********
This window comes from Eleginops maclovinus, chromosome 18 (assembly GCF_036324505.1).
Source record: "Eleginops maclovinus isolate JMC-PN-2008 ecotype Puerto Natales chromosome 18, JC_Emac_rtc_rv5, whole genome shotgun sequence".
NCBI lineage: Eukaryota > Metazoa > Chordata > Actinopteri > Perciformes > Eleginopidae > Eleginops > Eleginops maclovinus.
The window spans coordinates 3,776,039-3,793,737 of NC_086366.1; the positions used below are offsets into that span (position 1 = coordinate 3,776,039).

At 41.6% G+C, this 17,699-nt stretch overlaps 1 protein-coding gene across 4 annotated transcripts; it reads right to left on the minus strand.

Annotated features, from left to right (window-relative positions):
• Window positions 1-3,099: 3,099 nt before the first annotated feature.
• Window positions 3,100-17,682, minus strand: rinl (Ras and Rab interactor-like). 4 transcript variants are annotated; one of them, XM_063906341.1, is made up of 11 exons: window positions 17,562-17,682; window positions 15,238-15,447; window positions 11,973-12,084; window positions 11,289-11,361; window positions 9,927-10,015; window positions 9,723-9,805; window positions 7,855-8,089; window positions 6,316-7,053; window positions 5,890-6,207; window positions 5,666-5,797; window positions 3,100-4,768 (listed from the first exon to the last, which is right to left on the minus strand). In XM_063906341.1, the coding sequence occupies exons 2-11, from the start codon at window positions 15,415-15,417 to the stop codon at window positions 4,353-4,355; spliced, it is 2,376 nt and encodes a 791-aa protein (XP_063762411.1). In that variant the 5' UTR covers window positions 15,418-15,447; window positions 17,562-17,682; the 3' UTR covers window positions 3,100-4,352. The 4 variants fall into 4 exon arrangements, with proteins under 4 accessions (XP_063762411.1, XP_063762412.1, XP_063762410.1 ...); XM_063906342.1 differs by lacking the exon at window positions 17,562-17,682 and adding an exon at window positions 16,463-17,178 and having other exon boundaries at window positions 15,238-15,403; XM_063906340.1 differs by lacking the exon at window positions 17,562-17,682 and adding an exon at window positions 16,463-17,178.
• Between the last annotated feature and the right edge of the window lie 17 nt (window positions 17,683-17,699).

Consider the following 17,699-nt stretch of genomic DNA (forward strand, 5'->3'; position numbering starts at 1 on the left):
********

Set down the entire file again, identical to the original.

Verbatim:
This window comes from Eleginops maclovinus, chromosome 18 (assembly GCF_036324505.1).
Source record: "Eleginops maclovinus isolate JMC-PN-2008 ecotype Puerto Natales chromosome 18, JC_Emac_rtc_rv5, whole genome shotgun sequence".
NCBI lineage: Eukaryota > Metazoa > Chordata > Actinopteri > Perciformes > Eleginopidae > Eleginops > Eleginops maclovinus.
The window spans coordinates 3,776,039-3,793,737 of NC_086366.1; the positions used below are offsets into that span (position 1 = coordinate 3,776,039).

At 41.6% G+C, this 17,699-nt stretch overlaps 1 protein-coding gene across 4 annotated transcripts; it reads right to left on the minus strand.

Annotated features, from left to right (window-relative positions):
• Window positions 1-3,099: 3,099 nt before the first annotated feature.
• Window positions 3,100-17,682, minus strand: rinl (Ras and Rab interactor-like). 4 transcript variants are annotated; one of them, XM_063906341.1, is made up of 11 exons: window positions 17,562-17,682; window positions 15,238-15,447; window positions 11,973-12,084; window positions 11,289-11,361; window positions 9,927-10,015; window positions 9,723-9,805; window positions 7,855-8,089; window positions 6,316-7,053; window positions 5,890-6,207; window positions 5,666-5,797; window positions 3,100-4,768 (listed from the first exon to the last, which is right to left on the minus strand). In XM_063906341.1, the coding sequence occupies exons 2-11, from the start codon at window positions 15,415-15,417 to the stop codon at window positions 4,353-4,355; spliced, it is 2,376 nt and encodes a 791-aa protein (XP_063762411.1). In that variant the 5' UTR covers window positions 15,418-15,447; window positions 17,562-17,682; the 3' UTR covers window positions 3,100-4,352. The 4 variants fall into 4 exon arrangements, with proteins under 4 accessions (XP_063762411.1, XP_063762412.1, XP_063762410.1 ...); XM_063906342.1 differs by lacking the exon at window positions 17,562-17,682 and adding an exon at window positions 16,463-17,178 and having other exon boundaries at window positions 15,238-15,403; XM_063906340.1 differs by lacking the exon at window positions 17,562-17,682 and adding an exon at window positions 16,463-17,178.
• Between the last annotated feature and the right edge of the window lie 17 nt (window positions 17,683-17,699).

Consider the following 17,699-nt stretch of genomic DNA (forward strand, 5'->3'; position numbering starts at 1 on the left):